Assuming he’s healthy to start the regular season, Heathcott could head to Triple-A Scranton after playing 112 games with Double-A Trenton from 2013-14. A return to the Thunder is always possible, as is starting down in High-A Tampa to shake off the rust. We’ll have to see how the upper level outfields shake out. Lots of candidates.

Yankees trade Manny Banuelos to Braves for David Carpenter and Chasen Shreve

Last time for this photo. (AP Photo/Kathy Willens)
Using this photo for the last time. Sad day. (AP Photo/Kathy Willens)

7:37pm: It’s a done deal, both teams have officially announced the trade. Banuelos for Carpenter and Shreve, as reported. So long, Manny.

5:38pm: After spending parts of seven seasons in the farm system, Manny Banuelos will not make his MLB debut with the Yankees. New York has traded the southpaw to the Braves for righty reliever David Carpenter and lefty reliever Chasen Shreve, according to Jack Curry. The 40-man roster is now full. Neither team has announced the trade yet.

The 23-year-old Banuelos was once the organization’s top prospect, but he missed most of 2012 and all of 2013 with elbow injuries, including Tommy John surgery. He had a 4.11 ERA (4.66 FIP) in 76.2 innings at three minor league levels in 2014 as he worked his way back from elbow construction. Banuelos’ stock has definitely fallen the last few years, enough that the Yankees — who know more about him than anyone — would rather have two relievers.

Carpenter, 29, had a 3.54 ERA (2.94 FIP) with excellent strikeout (9.89 K/9 and 25.9 K%) and walk (2.36 BB/9 and 6.2 BB%) rates in 61 innings this past season. His ground ball rate (37.6%) isn’t anything special and hasn’t been his entire career. Carpenter was better in 2013 (1.78 ERA) despite nearly identical peripherals (2.83 FIP). He’s a classic mid-90s fastball/mid-80s slider guy.

As Joel Sherman notes, Carpenter received a strong recommendation from Brian McCann, who was his catcher with the Braves in 2013. Hopefully Carpenter flat out dominates with New York and makes a name for himself, because right now his most memorable moment as a big leaguer ain’t so memorable for the Braves:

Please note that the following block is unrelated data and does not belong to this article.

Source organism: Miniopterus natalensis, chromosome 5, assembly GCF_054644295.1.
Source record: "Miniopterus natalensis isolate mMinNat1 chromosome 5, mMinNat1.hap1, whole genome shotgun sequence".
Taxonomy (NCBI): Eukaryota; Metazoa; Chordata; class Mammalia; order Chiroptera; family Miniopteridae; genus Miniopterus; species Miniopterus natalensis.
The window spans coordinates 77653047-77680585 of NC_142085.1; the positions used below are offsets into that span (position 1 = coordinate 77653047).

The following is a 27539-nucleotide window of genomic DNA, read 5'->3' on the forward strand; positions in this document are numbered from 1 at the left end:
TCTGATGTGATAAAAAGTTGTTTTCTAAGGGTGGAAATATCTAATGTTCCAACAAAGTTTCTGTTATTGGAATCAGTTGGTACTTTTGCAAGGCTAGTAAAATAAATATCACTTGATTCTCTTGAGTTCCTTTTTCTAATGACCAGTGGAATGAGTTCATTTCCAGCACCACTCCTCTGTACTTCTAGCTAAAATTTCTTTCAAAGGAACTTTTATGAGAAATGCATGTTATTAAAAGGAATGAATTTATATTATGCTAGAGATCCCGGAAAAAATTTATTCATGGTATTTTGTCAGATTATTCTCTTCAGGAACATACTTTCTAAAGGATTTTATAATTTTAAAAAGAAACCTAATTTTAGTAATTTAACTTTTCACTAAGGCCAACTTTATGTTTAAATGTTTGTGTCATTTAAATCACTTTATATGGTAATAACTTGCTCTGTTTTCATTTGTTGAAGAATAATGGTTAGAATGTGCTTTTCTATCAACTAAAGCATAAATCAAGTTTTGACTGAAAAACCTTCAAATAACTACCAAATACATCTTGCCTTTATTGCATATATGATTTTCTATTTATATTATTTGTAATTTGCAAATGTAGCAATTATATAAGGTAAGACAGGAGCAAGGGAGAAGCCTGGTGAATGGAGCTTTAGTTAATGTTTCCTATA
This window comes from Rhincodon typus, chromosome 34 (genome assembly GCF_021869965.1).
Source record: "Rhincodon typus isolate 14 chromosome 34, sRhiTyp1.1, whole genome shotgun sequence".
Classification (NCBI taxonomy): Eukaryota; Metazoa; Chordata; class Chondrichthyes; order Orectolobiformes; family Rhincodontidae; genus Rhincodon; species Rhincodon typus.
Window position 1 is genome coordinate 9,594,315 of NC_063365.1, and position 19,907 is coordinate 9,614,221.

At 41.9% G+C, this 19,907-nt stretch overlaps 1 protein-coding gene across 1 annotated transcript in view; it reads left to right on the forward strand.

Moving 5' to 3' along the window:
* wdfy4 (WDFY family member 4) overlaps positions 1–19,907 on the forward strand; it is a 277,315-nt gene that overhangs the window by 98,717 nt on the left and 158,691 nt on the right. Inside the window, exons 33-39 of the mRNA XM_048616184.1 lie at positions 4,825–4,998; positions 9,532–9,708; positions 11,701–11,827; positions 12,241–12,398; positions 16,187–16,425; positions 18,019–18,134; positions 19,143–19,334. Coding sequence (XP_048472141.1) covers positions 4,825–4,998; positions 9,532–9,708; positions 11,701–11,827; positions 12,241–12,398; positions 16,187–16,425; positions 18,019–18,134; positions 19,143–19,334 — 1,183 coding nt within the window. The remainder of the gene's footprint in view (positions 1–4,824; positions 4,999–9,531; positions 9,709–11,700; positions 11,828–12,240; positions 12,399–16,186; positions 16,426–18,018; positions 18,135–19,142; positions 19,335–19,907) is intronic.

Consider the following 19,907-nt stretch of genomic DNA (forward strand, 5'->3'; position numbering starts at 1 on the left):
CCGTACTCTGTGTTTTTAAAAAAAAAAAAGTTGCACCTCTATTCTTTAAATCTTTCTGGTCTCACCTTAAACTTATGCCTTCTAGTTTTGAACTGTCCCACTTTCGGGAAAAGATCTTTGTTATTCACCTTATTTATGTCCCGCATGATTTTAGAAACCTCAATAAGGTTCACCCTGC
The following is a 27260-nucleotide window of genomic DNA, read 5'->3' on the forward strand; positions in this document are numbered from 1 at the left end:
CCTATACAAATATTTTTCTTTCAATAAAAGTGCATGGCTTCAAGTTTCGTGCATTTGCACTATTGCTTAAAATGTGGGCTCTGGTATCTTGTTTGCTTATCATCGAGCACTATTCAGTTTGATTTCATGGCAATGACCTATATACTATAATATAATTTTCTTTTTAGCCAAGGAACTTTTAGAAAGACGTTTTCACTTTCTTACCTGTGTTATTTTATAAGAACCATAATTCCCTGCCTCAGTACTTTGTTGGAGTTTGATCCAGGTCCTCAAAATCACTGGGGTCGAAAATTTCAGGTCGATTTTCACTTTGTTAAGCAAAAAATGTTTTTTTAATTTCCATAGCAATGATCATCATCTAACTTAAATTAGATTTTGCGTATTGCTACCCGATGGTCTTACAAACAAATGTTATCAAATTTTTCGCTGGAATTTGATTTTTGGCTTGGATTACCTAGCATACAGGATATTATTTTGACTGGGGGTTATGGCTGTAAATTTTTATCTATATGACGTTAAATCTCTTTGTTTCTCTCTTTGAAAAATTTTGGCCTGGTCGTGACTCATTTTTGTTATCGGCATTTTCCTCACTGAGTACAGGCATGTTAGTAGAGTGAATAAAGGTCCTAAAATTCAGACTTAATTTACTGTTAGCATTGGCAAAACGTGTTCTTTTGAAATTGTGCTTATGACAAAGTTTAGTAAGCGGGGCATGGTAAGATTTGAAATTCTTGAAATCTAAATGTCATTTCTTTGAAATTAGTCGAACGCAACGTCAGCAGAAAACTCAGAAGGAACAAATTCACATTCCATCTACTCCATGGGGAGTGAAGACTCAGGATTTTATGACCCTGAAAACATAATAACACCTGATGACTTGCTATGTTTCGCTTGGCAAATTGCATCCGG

(Note: I embedded the video only because I love Juan Uribe. One of my favorite players in MLB. I’m not trying to dump on Carpenter.)

The 24-year-old Shreve was drafted in 2010 and has been a pure reliever throughout his career. He reached MLB for the first time in 2014, allowing one run (0.73 ERA) with 15 strikeouts and three walks (1.43 FIP) in 12.1 innings. Shreve was effective against both lefties (.714 OPS and 2.61 FIP) and righties (.680 OPS and 2.98 FIP) in the minors the last four years, so he might not necessarily be a specialist. He’s a low-90s fastball/low-80s slider guy.

Shreve. (Presswire)
Shreve. (Presswire)

Carpenter is out of minor league options, so he’ll stick with the big league team and presumably step into Shawn Kelley’s old setup role. MLBTR projects him to earn $1.1M through arbitration in 2015. Shreve has two options remaining and will join Justin Wilson and Jacob Lindgren as lefty bullpen options behind Andrew Miller. Carpenter and Shreve have three and six years of team control left, respectively. Banuelos has one option year and six years of team control remaining.

In a nutshell, the Yankees prefer Carpenter and Shreve to Kelley and Banuelos, with Johnny Barbato serving as a wildcard. At this point only Carpenter, Miller, Dellin Betances, and Adam Warren are locks for the 2015 bullpen, though I think both Wilson and Esmil Rogers have a leg up o a bullpen job as well. Shreve, Lindgren, Jose Ramirez, Branden Pinder, Danny Burawa, Gonzalez Germen, Jose DePaula, Bryan Mitchell, and Chase Whitley are other candidates. That’s a lot of arms.

In the grand scheme of things, the Yankees added a setup reliever and replaced one potential up-and-down lefty with another. I’m bummed Banuelos is gone but that’s the way it goes. Pitching prospects will break your heart. Obviously the Yankees felt they were better off using Banuelos as a chip to improve the bullpen now rather than holding onto him and hoping for a rebound next year before he has to stick in MLB for good in 2016. Bottom line, the Yankees clearly believe Banuelos is no longer the guy he was from 2008-12, before the injuries.